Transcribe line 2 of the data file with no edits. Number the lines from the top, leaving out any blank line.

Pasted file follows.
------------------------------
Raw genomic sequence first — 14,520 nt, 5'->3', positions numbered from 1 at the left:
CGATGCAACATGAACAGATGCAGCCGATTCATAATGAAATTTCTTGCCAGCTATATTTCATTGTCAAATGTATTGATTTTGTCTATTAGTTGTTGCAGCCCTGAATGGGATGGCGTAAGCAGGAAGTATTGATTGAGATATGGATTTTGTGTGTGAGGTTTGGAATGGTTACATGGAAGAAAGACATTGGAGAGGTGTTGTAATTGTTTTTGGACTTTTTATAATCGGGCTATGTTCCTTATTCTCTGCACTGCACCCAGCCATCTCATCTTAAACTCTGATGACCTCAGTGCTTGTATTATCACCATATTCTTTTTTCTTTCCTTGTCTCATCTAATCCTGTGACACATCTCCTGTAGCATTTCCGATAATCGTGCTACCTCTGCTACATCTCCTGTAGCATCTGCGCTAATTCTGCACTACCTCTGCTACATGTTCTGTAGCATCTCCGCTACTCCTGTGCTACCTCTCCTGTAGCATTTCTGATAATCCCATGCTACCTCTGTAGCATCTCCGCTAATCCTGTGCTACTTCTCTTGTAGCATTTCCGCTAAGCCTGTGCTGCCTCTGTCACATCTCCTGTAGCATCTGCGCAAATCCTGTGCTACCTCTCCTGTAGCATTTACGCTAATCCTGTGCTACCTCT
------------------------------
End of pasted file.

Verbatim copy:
CGATGCAACATGAACAGATGCAGCCGATTCATAATGAAATTTCTTGCCAGCTATATTTCATTGTCAAATGTATTGATTTTGTCTATTAGTTGTTGCAGCCCTGAATGGGATGGCGTAAGCAGGAAGTATTGATTGAGATATGGATTTTGTGTGTGAGGTTTGGAATGGTTACATGGAAGAAAGACATTGGAGAGGTGTTGTAATTGTTTTTGGACTTTTTATAATCGGGCTATGTTCCTTATTCTCTGCACTGCACCCAGCCATCTCATCTTAAACTCTGATGACCTCAGTGCTTGTATTATCACCATATTCTTTTTTCTTTCCTTGTCTCATCTAATCCTGTGACACATCTCCTGTAGCATTTCCGATAATCGTGCTACCTCTGCTACATCTCCTGTAGCATCTGCGCTAATTCTGCACTACCTCTGCTACATGTTCTGTAGCATCTCCGCTACTCCTGTGCTACCTCTCCTGTAGCATTTCTGATAATCCCATGCTACCTCTGTAGCATCTCCGCTAATCCTGTGCTACTTCTCTTGTAGCATTTCCGCTAAGCCTGTGCTGCCTCTGTCACATCTCCTGTAGCATCTGCGCAAATCCTGTGCTACCTCTCCTGTAGCATTTACGCTAATCCTGTGCTACCTCT